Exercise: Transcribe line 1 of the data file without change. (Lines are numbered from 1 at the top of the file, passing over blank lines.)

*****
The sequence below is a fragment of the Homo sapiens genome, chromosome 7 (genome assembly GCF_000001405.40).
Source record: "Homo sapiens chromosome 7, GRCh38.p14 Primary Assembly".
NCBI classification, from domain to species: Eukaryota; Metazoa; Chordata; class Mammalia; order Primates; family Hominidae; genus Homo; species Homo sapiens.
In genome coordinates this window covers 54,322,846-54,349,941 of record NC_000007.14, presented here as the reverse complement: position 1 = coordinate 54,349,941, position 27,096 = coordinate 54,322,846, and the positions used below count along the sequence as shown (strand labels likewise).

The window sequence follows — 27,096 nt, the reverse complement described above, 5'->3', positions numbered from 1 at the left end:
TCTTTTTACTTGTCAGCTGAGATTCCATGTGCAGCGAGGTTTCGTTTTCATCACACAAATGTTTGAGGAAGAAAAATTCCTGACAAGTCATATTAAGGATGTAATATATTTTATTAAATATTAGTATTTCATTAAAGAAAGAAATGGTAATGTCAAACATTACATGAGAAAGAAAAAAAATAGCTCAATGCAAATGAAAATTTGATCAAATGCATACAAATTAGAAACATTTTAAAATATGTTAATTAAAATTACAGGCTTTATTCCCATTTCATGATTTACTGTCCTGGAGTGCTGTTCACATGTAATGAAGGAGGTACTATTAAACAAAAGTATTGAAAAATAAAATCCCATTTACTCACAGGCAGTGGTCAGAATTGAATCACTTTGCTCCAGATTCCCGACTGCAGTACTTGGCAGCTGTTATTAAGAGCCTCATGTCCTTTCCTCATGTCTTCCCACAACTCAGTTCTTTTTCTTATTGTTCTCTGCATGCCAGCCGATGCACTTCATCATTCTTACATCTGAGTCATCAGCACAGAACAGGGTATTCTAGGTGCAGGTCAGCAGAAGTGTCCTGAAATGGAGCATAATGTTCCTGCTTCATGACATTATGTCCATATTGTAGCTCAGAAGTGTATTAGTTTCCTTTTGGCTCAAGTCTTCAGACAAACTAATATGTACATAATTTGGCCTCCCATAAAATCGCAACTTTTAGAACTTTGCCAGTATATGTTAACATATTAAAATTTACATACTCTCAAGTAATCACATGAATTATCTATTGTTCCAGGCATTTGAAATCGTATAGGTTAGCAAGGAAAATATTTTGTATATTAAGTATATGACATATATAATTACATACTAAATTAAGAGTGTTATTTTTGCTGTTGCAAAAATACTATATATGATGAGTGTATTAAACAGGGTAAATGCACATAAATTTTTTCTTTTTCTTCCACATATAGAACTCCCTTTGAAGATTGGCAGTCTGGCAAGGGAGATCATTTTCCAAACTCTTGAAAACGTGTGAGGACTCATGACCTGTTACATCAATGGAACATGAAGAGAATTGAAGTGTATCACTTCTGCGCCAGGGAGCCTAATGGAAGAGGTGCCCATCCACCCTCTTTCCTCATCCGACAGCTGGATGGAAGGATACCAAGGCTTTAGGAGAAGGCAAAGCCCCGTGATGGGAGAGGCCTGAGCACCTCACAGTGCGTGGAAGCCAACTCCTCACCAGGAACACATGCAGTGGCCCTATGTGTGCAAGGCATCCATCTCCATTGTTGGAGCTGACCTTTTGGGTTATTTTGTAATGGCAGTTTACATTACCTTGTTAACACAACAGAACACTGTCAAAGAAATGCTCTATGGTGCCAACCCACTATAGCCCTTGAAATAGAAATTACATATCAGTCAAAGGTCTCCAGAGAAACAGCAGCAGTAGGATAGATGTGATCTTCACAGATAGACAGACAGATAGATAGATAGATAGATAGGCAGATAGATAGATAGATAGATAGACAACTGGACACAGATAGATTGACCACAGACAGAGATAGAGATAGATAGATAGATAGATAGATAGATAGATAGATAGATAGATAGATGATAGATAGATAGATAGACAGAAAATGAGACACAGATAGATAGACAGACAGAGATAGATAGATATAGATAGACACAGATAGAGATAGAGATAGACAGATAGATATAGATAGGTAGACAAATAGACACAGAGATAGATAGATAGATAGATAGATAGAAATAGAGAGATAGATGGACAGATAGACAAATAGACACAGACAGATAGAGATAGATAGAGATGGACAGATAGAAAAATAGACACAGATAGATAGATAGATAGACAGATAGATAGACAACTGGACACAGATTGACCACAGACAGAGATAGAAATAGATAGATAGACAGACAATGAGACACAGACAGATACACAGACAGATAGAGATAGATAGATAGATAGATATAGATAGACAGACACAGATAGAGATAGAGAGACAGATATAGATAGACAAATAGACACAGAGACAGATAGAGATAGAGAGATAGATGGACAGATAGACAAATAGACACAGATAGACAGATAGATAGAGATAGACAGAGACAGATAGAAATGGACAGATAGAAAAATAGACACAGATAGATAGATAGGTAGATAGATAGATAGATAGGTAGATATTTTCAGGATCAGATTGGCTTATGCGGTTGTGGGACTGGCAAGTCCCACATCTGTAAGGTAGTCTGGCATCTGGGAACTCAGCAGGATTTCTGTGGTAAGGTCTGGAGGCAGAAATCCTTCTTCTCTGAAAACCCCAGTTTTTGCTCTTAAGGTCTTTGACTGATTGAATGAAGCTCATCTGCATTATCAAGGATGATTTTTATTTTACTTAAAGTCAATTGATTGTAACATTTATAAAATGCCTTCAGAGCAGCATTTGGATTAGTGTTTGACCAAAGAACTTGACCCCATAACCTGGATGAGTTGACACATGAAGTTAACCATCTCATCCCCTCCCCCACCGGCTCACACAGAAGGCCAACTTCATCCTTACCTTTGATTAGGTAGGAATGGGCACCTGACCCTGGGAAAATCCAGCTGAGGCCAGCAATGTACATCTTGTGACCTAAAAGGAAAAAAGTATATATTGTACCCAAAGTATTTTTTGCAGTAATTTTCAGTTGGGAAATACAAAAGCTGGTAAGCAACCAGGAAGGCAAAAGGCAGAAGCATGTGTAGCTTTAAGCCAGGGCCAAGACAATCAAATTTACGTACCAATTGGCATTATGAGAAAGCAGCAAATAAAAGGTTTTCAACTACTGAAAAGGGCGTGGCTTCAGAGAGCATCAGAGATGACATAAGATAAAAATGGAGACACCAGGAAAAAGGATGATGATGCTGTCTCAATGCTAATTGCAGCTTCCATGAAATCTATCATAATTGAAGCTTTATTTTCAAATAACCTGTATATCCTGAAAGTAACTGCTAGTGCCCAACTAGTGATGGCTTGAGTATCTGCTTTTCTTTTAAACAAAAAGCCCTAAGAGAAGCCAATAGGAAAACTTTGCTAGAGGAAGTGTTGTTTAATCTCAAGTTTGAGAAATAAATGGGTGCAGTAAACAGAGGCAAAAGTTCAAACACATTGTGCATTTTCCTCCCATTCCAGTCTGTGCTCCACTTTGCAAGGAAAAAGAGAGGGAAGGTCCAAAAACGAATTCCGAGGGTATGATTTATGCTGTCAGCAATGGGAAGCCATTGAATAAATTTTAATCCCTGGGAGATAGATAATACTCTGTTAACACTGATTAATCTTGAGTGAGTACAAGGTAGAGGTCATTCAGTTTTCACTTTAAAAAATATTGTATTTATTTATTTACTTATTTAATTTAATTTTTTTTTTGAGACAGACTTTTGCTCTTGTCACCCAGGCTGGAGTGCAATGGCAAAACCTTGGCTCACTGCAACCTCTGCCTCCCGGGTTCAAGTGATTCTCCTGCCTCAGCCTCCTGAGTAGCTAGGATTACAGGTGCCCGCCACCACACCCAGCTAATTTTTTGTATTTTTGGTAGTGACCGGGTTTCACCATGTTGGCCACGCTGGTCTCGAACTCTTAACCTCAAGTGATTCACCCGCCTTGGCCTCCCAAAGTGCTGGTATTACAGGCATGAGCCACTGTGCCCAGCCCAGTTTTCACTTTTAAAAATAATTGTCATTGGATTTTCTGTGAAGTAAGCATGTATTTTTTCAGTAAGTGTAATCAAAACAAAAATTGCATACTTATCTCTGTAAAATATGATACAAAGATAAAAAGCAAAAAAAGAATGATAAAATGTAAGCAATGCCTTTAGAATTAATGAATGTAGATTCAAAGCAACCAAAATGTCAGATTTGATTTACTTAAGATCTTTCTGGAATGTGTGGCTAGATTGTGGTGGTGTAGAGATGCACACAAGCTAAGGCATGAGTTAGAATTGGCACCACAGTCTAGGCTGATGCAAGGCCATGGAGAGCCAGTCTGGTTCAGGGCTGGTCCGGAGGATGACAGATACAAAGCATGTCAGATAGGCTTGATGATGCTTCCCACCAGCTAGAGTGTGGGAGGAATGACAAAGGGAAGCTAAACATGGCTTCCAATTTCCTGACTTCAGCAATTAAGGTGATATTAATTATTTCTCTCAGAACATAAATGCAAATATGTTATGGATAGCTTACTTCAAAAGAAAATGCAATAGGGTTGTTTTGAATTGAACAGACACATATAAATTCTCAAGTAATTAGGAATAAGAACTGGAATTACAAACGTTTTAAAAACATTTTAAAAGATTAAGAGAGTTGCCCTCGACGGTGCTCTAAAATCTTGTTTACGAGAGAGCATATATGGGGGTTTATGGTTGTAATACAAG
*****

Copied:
The sequence below is a fragment of the Homo sapiens genome, chromosome 7 (genome assembly GCF_000001405.40).